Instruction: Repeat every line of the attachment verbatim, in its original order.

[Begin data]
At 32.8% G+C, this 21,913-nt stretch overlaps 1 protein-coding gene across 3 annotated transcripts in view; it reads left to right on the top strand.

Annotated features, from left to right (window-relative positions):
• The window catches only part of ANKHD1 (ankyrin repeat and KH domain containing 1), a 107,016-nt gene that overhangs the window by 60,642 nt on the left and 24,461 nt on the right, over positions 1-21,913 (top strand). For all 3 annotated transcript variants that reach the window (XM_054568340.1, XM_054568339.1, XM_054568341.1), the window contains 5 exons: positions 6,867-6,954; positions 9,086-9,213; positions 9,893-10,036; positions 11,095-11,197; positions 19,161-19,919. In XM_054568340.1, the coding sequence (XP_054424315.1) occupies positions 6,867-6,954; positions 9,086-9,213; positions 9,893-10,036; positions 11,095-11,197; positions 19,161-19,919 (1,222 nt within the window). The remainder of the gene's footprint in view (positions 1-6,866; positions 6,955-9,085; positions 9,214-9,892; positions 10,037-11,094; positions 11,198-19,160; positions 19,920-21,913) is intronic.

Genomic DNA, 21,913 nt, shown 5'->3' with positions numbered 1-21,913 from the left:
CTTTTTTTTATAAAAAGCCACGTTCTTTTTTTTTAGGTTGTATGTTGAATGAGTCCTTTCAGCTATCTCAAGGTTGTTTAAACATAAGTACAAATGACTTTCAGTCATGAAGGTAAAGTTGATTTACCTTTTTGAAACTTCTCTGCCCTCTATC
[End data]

At 32.8% G+C, this 21,913-nt stretch overlaps 1 protein-coding gene across 3 annotated transcripts in view; it reads left to right on the top strand.

Annotated features, from left to right (window-relative positions):
• The window catches only part of ANKHD1 (ankyrin repeat and KH domain containing 1), a 107,016-nt gene that overhangs the window by 60,642 nt on the left and 24,461 nt on the right, over positions 1-21,913 (top strand). For all 3 annotated transcript variants that reach the window (XM_054568340.1, XM_054568339.1, XM_054568341.1), the window contains 5 exons: positions 6,867-6,954; positions 9,086-9,213; positions 9,893-10,036; positions 11,095-11,197; positions 19,161-19,919. In XM_054568340.1, the coding sequence (XP_054424315.1) occupies positions 6,867-6,954; positions 9,086-9,213; positions 9,893-10,036; positions 11,095-11,197; positions 19,161-19,919 (1,222 nt within the window). The remainder of the gene's footprint in view (positions 1-6,866; positions 6,955-9,085; positions 9,214-9,892; positions 10,037-11,094; positions 11,198-19,160; positions 19,920-21,913) is intronic.

Genomic DNA, 21,913 nt, shown 5'->3' with positions numbered 1-21,913 from the left:
CTTTTTTTTATAAAAAGCCACGTTCTTTTTTTTTAGGTTGTATGTTGAATGAGTCCTTTCAGCTATCTCAAGGTTGTTTAAACATAAGTACAAATGACTTTCAGTCATGAAGGTAAAGTTGATTTACCTTTTTGAAACTTCTCTGCCCTCTATC